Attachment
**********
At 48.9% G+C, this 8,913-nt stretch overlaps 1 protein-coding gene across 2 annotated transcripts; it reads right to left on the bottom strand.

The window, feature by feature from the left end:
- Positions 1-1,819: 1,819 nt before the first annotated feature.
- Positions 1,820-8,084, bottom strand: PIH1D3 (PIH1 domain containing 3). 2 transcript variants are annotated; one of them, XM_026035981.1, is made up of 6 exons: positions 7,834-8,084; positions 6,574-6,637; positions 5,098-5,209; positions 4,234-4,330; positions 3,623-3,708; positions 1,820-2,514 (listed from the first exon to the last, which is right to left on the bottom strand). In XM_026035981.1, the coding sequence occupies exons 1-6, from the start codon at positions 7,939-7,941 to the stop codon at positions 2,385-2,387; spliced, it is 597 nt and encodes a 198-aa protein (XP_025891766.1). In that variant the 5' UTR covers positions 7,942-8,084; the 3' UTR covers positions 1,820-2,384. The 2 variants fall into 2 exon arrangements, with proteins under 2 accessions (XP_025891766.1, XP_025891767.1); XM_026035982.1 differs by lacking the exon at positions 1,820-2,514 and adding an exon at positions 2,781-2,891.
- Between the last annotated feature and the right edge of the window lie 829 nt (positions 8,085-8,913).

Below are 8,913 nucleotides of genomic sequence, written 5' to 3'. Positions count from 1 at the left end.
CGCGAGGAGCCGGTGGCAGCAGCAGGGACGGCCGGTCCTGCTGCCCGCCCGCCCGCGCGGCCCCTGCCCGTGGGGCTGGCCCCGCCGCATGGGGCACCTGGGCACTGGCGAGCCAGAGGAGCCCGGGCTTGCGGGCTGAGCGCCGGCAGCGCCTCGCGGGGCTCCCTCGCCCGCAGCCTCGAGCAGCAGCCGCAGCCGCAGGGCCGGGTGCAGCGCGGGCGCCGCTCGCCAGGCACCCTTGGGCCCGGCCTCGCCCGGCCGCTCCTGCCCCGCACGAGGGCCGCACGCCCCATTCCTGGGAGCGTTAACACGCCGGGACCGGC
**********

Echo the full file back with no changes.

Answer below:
At 48.9% G+C, this 8,913-nt stretch overlaps 1 protein-coding gene across 2 annotated transcripts; it reads right to left on the bottom strand.

The window, feature by feature from the left end:
- Positions 1-1,819: 1,819 nt before the first annotated feature.
- Positions 1,820-8,084, bottom strand: PIH1D3 (PIH1 domain containing 3). 2 transcript variants are annotated; one of them, XM_026035981.1, is made up of 6 exons: positions 7,834-8,084; positions 6,574-6,637; positions 5,098-5,209; positions 4,234-4,330; positions 3,623-3,708; positions 1,820-2,514 (listed from the first exon to the last, which is right to left on the bottom strand). In XM_026035981.1, the coding sequence occupies exons 1-6, from the start codon at positions 7,939-7,941 to the stop codon at positions 2,385-2,387; spliced, it is 597 nt and encodes a 198-aa protein (XP_025891766.1). In that variant the 5' UTR covers positions 7,942-8,084; the 3' UTR covers positions 1,820-2,384. The 2 variants fall into 2 exon arrangements, with proteins under 2 accessions (XP_025891766.1, XP_025891767.1); XM_026035982.1 differs by lacking the exon at positions 1,820-2,514 and adding an exon at positions 2,781-2,891.
- Between the last annotated feature and the right edge of the window lie 829 nt (positions 8,085-8,913).

Below are 8,913 nucleotides of genomic sequence, written 5' to 3'. Positions count from 1 at the left end.
CGCGAGGAGCCGGTGGCAGCAGCAGGGACGGCCGGTCCTGCTGCCCGCCCGCCCGCGCGGCCCCTGCCCGTGGGGCTGGCCCCGCCGCATGGGGCACCTGGGCACTGGCGAGCCAGAGGAGCCCGGGCTTGCGGGCTGAGCGCCGGCAGCGCCTCGCGGGGCTCCCTCGCCCGCAGCCTCGAGCAGCAGCCGCAGCCGCAGGGCCGGGTGCAGCGCGGGCGCCGCTCGCCAGGCACCCTTGGGCCCGGCCTCGCCCGGCCGCTCCTGCCCCGCACGAGGGCCGCACGCCCCATTCCTGGGAGCGTTAACACGCCGGGACCGGC